You may also want to look at Mike's other projects.
We're going to be looking at building an artwork with a subtle narrative based around a portrait illustration, where the whole process starts with a drawing. So, here's Step 1 - the drawing!
In much of my portrait illustration work, I build loose but purposeful narratives running through the images. This image is based around a very good musician. And as you can see, I've placed imagery within the artwork that relates to that musicianship - gelled lights that you might find on a stage setting, words and texts that relate to music. This musician had a dog he was very fond of, so I've put that in the imagery. There are also symbols relating to music, like musical notes, treble clefs and bass clefs buried in the imagery.
I also use a lot of textures like paint splotch marks and different things I can find to build into the imagery to give it energy, and depth, and interest - as you can see in this illustration of this lady:
Of course, these images have been assembled digitally using Photoshop. But we're going to look at making a similar style image using pens, paint, and collage. And it all starts with a drawing!
I've chosen to do a self-portrait. So I'm going to start with the features of the face. I'm just going to mark out the dominant features. I have an A4 piece of paper, and I am using a fountain pen to mark out the lines of my face.
Then, using a Biro pen, I'm going to use a crosshatching technique to put some texture and shade into the face. I very much look for dominant lines that make up the features of the face. I also like to be very loose and work quite quickly. This puts a lot of energy into the illustration, I find.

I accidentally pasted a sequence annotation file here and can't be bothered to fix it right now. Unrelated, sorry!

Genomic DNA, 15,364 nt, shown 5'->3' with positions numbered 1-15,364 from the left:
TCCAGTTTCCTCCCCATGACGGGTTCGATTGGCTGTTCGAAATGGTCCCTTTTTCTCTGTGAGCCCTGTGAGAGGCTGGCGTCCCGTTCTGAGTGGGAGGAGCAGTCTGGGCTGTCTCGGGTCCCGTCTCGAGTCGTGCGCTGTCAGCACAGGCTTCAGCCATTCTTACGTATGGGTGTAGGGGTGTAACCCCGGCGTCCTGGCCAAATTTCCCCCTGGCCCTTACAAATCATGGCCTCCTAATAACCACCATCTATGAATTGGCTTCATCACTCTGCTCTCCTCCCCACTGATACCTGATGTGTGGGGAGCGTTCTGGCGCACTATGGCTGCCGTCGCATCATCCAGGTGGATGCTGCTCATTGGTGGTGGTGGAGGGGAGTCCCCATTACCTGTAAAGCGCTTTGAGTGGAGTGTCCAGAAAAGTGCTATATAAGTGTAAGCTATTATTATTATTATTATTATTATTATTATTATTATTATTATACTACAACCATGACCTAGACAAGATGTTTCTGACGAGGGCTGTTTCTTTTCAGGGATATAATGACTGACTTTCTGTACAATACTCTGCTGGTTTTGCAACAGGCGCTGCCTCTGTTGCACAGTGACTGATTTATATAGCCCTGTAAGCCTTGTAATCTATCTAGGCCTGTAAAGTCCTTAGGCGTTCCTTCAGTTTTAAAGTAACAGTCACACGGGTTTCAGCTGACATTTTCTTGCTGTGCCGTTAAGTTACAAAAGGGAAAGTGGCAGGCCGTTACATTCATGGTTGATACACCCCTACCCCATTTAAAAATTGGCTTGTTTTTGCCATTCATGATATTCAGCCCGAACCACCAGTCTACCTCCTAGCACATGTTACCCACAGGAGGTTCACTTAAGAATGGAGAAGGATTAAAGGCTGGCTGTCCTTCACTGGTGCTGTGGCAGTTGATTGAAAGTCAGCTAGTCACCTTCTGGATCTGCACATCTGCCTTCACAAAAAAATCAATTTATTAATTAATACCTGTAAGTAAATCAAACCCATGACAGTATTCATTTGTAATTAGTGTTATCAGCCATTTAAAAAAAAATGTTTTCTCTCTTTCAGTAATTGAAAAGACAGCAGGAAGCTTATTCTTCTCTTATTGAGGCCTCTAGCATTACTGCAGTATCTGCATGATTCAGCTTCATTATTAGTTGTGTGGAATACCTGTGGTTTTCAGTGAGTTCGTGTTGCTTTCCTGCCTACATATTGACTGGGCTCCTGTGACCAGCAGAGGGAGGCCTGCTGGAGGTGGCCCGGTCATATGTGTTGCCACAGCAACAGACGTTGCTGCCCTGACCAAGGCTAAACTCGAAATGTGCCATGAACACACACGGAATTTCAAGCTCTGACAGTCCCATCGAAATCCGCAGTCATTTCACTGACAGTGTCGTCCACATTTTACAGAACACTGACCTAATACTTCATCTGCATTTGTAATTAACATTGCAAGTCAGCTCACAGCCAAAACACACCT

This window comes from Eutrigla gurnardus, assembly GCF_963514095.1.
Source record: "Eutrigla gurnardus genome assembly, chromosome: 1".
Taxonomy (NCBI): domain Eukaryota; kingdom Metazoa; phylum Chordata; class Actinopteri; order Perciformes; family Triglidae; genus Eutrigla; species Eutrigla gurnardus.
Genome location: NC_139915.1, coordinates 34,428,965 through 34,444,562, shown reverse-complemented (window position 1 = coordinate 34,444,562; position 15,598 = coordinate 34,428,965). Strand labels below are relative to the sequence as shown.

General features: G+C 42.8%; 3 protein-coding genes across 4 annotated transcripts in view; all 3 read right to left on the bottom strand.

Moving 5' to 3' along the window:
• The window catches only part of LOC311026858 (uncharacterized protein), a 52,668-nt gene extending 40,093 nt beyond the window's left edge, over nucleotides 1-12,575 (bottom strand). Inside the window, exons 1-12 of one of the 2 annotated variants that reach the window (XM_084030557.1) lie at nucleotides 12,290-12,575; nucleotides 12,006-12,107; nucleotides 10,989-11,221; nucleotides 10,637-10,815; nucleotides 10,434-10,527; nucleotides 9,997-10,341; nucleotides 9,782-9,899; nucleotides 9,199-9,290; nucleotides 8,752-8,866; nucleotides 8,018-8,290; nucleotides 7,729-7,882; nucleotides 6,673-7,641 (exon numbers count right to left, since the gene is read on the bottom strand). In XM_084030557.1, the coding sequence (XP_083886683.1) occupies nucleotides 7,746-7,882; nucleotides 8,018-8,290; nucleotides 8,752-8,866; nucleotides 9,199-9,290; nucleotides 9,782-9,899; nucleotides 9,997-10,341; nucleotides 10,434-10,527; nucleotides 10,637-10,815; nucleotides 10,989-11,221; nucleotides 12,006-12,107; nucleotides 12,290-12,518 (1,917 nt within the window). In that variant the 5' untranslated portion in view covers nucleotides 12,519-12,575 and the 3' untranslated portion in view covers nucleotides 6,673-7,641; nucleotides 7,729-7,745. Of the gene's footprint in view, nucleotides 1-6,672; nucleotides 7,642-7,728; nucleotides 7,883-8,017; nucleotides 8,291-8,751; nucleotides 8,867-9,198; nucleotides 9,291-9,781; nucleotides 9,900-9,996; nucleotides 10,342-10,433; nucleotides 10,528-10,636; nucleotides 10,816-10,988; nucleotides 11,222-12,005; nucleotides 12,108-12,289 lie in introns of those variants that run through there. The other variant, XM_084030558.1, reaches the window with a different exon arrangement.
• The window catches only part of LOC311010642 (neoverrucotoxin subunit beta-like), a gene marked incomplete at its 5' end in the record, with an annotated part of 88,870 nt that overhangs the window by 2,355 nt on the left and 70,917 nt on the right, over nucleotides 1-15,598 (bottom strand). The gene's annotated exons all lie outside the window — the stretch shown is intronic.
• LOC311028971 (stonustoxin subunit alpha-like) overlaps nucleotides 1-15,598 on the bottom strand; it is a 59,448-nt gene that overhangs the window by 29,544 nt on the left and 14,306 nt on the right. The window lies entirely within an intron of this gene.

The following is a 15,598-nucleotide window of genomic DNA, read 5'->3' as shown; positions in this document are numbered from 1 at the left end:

Then, I go over certain aspects of the image with a fountain pen, which is an ink that better reacts to water. And then I'm using a smudge pen - a water pen that you fill with water just to smudge parts of the ink in. Ad I'm also using a brush and watered down ink on a pallet - using a brush and just putting detail and texture into our image, and building up bit by bit, and making decisions as I go.
I'm looking for something with energy, something that has strong lines. I also put a lot of detail in that, that wouldn't be there in the image that I'm referencing. So, if I'm working off a photo, I tend to put in graphic incidents that aren't there initially - little boxes with lines going through them, little squiggles, and all sorts of other things. This helps build up the layers and the textures, so hopefully I'll end up with something quite energetic, and a strong image to take to the next stage.
Finally, just to finish off this first step I take my portrait, and very carefully (with a pair of scissors) cut round it, leaving about a centimetre between the edge of the illustration, so it leaves a border all the way around. One of the reasons I do this is that it just makes the graphic pop out slightly, which will be interesting moving forward.
Now this illustration is ready - and we're ready to move on to the next stage, Step 2, which is preparing our background. You can make your portrait however you want. Look for dominant lines in the face, experiment with textures, maybe use some crosshatching, or even some watered-down inks, as I have in mine. It's absolutely up to you - experiment, and have fun.